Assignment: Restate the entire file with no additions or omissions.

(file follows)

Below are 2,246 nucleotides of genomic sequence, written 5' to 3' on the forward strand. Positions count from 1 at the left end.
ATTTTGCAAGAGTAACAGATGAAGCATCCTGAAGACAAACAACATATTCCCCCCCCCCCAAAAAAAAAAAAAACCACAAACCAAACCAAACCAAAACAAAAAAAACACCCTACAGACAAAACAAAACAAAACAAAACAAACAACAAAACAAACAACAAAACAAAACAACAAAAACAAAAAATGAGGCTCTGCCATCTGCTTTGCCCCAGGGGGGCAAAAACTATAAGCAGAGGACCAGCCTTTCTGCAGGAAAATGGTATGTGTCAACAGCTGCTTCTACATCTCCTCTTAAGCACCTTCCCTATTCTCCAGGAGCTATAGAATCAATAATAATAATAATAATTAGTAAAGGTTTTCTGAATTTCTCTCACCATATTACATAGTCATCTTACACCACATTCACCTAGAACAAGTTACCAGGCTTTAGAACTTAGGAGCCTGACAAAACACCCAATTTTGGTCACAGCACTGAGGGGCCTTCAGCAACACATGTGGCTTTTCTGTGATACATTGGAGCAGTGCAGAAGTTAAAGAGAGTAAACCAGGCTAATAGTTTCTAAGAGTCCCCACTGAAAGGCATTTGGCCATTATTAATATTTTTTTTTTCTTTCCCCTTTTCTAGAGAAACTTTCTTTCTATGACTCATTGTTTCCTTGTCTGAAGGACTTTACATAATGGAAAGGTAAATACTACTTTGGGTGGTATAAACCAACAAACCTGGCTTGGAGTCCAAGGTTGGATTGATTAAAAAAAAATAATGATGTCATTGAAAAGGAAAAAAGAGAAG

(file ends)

Below are 2,246 nucleotides of genomic sequence, written 5' to 3' on the forward strand. Positions count from 1 at the left end.
ATTTTGCAAGAGTAACAGATGAAGCATCCTGAAGACAAACAACATATTCCCCCCCCCCCAAAAAAAAAAAAAACCACAAACCAAACCAAACCAAAACAAAAAAAACACCCTACAGACAAAACAAAACAAAACAAAACAAACAACAAAACAAACAACAAAACAAAACAACAAAAACAAAAAATGAGGCTCTGCCATCTGCTTTGCCCCAGGGGGGCAAAAACTATAAGCAGAGGACCAGCCTTTCTGCAGGAAAATGGTATGTGTCAACAGCTGCTTCTACATCTCCTCTTAAGCACCTTCCCTATTCTCCAGGAGCTATAGAATCAATAATAATAATAATAATTAGTAAAGGTTTTCTGAATTTCTCTCACCATATTACATAGTCATCTTACACCACATTCACCTAGAACAAGTTACCAGGCTTTAGAACTTAGGAGCCTGACAAAACACCCAATTTTGGTCACAGCACTGAGGGGCCTTCAGCAACACATGTGGCTTTTCTGTGATACATTGGAGCAGTGCAGAAGTTAAAGAGAGTAAACCAGGCTAATAGTTTCTAAGAGTCCCCACTGAAAGGCATTTGGCCATTATTAATATTTTTTTTTTCTTTCCCCTTTTCTAGAGAAACTTTCTTTCTATGACTCATTGTTTCCTTGTCTGAAGGACTTTACATAATGGAAAGGTAAATACTACTTTGGGTGGTATAAACCAACAAACCTGGCTTGGAGTCCAAGGTTGGATTGATTAAAAAAAAATAATGATGTCATTGAAAAGGAAAAAAGAGAAG